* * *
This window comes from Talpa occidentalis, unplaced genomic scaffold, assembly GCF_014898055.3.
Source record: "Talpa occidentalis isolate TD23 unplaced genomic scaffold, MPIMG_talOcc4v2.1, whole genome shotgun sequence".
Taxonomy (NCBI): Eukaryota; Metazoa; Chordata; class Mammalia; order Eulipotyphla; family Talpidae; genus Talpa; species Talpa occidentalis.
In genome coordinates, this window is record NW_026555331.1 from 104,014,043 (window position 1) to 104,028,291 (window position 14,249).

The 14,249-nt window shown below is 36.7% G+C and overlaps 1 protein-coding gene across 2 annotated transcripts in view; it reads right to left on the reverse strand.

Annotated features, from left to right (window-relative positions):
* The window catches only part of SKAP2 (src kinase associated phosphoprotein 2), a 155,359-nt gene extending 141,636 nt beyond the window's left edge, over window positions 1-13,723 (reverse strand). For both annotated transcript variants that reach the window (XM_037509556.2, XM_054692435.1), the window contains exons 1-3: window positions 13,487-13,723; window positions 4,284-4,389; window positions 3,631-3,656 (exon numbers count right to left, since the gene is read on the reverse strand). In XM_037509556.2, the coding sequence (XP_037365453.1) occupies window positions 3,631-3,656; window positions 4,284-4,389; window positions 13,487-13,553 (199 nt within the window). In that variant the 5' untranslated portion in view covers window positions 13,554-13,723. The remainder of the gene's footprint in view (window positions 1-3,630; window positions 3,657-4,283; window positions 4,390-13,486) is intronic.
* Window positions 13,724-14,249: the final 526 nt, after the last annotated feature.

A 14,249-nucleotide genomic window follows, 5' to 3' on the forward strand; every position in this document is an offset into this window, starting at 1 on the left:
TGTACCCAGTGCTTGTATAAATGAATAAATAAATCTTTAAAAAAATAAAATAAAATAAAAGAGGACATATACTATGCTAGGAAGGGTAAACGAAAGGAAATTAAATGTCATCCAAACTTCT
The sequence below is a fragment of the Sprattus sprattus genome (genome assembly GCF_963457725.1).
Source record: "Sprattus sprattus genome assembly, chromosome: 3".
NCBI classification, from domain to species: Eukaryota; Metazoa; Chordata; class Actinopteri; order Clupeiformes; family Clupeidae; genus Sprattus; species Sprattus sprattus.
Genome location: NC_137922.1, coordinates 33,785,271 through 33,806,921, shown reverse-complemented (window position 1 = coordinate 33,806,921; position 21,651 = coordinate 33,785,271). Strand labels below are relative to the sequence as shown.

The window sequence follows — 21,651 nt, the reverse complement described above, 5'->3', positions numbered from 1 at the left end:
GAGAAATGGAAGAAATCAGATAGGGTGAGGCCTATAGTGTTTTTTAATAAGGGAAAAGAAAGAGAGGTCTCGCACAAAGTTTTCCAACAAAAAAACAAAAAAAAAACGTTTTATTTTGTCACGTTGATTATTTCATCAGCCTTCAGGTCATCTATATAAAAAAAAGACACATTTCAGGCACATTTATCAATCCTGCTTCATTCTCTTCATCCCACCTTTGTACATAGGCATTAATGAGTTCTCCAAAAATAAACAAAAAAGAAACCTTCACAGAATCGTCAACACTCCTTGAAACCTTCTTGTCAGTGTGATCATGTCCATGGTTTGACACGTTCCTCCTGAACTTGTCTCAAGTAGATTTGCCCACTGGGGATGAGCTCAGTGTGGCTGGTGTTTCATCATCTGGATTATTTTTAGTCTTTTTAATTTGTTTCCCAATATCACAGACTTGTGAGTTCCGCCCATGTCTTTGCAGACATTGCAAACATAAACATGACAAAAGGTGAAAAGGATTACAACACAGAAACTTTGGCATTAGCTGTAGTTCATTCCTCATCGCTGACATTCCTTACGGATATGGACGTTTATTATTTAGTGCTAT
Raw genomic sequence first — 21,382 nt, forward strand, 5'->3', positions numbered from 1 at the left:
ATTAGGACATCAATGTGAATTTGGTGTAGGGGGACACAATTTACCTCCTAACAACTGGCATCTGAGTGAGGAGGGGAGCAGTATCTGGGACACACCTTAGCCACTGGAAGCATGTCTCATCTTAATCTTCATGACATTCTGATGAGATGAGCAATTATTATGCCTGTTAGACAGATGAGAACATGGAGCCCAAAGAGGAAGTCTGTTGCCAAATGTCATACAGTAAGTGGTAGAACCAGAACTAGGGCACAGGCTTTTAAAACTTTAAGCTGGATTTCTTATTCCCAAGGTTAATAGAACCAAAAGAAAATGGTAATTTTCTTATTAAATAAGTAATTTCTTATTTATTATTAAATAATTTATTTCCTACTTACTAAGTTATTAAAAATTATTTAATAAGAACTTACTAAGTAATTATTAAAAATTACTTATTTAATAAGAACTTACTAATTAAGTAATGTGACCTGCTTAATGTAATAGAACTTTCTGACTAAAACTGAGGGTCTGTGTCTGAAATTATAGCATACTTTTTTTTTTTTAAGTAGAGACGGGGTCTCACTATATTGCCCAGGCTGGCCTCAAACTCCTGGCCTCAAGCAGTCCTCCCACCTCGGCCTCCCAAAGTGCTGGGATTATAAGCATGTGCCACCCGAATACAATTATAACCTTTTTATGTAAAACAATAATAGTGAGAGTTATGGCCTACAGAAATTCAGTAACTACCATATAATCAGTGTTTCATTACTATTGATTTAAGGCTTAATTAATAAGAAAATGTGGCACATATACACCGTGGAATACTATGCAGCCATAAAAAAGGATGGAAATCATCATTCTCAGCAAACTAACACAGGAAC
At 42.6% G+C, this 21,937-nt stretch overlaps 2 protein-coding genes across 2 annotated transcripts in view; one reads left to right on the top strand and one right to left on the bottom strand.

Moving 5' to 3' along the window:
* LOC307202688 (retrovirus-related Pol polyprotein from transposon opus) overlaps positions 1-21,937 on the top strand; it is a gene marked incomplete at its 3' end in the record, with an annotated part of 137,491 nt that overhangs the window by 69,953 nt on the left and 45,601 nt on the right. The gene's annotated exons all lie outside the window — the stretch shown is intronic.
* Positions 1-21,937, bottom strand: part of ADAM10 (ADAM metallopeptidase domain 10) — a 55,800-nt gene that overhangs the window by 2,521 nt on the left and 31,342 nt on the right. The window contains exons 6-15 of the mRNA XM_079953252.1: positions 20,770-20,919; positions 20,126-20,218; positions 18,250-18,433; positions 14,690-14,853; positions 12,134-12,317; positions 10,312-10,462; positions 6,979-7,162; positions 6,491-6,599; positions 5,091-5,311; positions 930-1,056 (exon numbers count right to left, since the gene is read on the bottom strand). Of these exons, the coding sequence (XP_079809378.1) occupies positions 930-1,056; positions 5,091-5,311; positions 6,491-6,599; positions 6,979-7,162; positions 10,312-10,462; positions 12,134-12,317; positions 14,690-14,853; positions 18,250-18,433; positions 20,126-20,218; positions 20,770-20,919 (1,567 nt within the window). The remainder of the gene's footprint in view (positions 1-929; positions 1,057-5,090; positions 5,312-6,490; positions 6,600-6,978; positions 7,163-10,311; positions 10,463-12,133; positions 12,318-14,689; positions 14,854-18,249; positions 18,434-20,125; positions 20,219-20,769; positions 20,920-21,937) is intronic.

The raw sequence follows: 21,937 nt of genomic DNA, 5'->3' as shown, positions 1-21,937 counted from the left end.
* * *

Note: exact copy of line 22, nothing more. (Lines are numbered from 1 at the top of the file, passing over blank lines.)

* Positions 1-21,937, bottom strand: part of ADAM10 (ADAM metallopeptidase domain 10) — a 55,800-nt gene that overhangs the window by 2,521 nt on the left and 31,342 nt on the right. The window contains exons 6-15 of the mRNA XM_079953252.1: positions 20,770-20,919; positions 20,126-20,218; positions 18,250-18,433; positions 14,690-14,853; positions 12,134-12,317; positions 10,312-10,462; positions 6,979-7,162; positions 6,491-6,599; positions 5,091-5,311; positions 930-1,056 (exon numbers count right to left, since the gene is read on the bottom strand). Of these exons, the coding sequence (XP_079809378.1) occupies positions 930-1,056; positions 5,091-5,311; positions 6,491-6,599; positions 6,979-7,162; positions 10,312-10,462; positions 12,134-12,317; positions 14,690-14,853; positions 18,250-18,433; positions 20,126-20,218; positions 20,770-20,919 (1,567 nt within the window). The remainder of the gene's footprint in view (positions 1-929; positions 1,057-5,090; positions 5,312-6,490; positions 6,600-6,978; positions 7,163-10,311; positions 10,463-12,133; positions 12,318-14,689; positions 14,854-18,249; positions 18,434-20,125; positions 20,219-20,769; positions 20,920-21,937) is intronic.